A high court in the United Arab Emirates upheld a 10-year prison sentence of Emirati rights activist Ahmed Mansoor for criticizing the government in social media posts, local media and human rights groups said Monday.
The Dubai-based Gulf News reported that Mansoor's sentencing, which also includes a $272,000 fine, was upheld by a branch of the Federal Supreme Court dealing with state security. His lawyer did not immediately respond to calls by The Associated Press.
Mansoor was convicted of seeking to damage the UAE's reputation and relationship with neighboring states by posting false reports and information.
An electrical engineer with a master's from the University of Colorado Boulder, Mansoor was the recipient of the prestigious Martin Ennals Award for Human Rights Defenders in 2015. He was described as one of the few voices within the UAE who regularly raised concerns on arbitrary detention, torture and issues related to the judiciary. He also wrote about stateless residents in the Gulf, known as Bidoon.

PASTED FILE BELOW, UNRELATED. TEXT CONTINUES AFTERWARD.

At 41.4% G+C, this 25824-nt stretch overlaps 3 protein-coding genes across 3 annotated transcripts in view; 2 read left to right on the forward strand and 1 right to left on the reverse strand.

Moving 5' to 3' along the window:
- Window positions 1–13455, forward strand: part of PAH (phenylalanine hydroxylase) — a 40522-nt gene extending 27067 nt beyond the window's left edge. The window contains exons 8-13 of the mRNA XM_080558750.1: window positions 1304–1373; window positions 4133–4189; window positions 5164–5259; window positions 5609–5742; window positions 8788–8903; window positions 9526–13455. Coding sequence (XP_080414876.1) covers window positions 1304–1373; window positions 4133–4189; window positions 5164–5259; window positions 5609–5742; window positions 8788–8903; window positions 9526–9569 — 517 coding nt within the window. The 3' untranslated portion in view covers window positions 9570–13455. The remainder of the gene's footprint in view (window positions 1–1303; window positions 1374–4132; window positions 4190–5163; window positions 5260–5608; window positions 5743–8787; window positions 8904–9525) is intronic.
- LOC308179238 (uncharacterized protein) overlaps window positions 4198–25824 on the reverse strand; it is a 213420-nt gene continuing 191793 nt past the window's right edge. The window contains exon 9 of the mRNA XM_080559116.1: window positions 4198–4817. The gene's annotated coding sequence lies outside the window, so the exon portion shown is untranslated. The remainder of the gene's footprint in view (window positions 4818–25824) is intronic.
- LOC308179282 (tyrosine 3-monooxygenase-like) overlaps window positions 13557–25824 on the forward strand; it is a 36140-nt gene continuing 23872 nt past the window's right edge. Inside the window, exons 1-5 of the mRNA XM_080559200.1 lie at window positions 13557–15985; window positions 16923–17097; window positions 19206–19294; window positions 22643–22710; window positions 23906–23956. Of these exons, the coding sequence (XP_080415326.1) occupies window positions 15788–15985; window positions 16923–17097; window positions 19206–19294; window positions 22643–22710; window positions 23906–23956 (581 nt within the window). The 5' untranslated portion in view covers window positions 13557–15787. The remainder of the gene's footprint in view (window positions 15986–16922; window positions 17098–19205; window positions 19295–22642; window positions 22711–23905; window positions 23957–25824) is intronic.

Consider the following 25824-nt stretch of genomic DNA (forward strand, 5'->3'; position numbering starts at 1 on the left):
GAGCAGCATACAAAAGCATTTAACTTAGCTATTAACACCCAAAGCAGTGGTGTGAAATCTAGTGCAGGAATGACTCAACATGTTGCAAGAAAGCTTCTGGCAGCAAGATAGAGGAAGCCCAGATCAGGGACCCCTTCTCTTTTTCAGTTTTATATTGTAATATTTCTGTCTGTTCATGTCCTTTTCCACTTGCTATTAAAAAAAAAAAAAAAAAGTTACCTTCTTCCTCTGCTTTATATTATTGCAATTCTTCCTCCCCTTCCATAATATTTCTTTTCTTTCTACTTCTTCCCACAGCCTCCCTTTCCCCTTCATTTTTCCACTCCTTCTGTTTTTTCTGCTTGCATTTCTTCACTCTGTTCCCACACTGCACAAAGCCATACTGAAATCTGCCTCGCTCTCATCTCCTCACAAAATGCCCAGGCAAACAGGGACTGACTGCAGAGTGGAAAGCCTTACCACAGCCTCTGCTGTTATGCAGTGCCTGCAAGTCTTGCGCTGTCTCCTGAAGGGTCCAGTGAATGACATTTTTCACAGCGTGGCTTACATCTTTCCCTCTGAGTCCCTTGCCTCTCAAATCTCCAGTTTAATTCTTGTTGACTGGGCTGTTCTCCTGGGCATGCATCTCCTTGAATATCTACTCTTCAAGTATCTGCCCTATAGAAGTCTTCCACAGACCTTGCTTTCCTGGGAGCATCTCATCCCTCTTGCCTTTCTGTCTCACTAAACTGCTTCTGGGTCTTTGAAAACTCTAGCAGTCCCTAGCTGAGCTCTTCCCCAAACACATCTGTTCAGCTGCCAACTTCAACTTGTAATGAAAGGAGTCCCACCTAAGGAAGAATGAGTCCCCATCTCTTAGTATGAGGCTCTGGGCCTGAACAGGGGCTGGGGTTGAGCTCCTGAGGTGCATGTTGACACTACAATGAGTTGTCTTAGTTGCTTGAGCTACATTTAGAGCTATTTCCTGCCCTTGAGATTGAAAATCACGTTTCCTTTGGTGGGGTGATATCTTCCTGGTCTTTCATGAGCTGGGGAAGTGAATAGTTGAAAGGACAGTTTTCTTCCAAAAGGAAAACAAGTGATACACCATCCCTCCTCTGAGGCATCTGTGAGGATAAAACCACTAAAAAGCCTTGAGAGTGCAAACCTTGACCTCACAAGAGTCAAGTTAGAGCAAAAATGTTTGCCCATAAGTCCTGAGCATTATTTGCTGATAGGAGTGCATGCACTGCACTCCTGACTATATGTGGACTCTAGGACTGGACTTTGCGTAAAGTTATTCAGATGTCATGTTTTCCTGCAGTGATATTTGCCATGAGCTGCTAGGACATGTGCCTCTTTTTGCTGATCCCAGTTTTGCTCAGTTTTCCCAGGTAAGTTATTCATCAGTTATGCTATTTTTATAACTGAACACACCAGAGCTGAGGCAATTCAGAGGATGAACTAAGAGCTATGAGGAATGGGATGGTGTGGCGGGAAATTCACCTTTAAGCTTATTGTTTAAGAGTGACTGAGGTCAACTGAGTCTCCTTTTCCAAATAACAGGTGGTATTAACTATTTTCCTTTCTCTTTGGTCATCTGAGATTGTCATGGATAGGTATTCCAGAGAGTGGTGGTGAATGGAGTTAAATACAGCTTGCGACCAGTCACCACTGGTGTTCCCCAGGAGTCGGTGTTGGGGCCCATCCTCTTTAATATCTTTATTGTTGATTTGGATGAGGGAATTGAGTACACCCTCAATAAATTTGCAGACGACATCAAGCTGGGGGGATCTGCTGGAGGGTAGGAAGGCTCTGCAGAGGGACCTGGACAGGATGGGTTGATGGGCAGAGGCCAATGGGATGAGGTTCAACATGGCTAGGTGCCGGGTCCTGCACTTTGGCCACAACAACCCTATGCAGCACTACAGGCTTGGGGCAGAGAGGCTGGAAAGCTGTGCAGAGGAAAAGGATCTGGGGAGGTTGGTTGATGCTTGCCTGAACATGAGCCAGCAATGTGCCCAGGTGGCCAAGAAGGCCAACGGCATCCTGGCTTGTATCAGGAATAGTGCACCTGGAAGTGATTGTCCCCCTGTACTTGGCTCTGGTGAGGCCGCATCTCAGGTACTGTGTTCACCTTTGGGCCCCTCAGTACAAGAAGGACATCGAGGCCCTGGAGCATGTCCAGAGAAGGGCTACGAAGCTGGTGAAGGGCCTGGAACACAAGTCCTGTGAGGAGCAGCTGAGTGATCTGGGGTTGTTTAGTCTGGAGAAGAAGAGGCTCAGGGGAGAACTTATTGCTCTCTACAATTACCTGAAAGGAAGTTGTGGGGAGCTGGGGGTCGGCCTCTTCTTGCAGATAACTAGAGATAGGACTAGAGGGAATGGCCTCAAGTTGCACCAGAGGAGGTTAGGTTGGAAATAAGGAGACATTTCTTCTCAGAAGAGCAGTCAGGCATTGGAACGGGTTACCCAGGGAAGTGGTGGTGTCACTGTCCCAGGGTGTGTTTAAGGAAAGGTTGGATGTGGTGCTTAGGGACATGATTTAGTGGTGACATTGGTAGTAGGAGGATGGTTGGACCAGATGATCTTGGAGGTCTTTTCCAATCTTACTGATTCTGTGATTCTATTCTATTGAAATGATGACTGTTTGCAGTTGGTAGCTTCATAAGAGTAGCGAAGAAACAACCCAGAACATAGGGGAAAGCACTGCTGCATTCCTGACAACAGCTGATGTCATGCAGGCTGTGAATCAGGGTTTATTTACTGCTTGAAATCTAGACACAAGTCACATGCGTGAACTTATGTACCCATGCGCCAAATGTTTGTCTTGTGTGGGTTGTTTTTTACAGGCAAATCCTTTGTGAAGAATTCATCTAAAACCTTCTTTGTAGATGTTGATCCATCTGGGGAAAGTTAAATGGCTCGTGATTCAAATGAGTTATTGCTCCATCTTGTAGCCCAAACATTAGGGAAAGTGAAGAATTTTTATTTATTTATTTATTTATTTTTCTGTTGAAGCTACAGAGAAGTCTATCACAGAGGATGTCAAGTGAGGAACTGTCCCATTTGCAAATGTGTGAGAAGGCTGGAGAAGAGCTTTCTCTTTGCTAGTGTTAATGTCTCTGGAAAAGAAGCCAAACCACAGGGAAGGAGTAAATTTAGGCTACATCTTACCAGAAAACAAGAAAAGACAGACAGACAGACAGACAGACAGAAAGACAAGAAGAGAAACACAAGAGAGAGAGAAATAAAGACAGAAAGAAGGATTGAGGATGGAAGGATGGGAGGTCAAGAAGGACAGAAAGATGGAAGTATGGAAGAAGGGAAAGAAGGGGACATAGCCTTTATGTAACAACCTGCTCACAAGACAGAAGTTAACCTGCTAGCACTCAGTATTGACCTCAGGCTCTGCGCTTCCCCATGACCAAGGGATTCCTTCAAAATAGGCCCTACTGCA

In March 2017, Mansoor was arrested when security forces raided his home in the emirate of Ajman, confiscating computers and phones.
In the weeks leading up to his arrest, he had criticized the imprisonment of other activists in the UAE, including Nasser bin-Ghaith, an academic and economist who was sentenced to 10 years after his criticism of Emirati and Egyptian authorities.
Human Rights Watch previously reported that Mansoor had also used Twitter to draw attention to rights violations committed by the Saudi-led coalition at war in Yemen, of which the UAE is an active member.
Amnesty International's Middle East Research Director, Lynn Maalouf, said the decision to uphold his prison sentence "confirms there is no space for free expression in the United Arab Emirates." The verdict cannot be appealed, she said in a statement.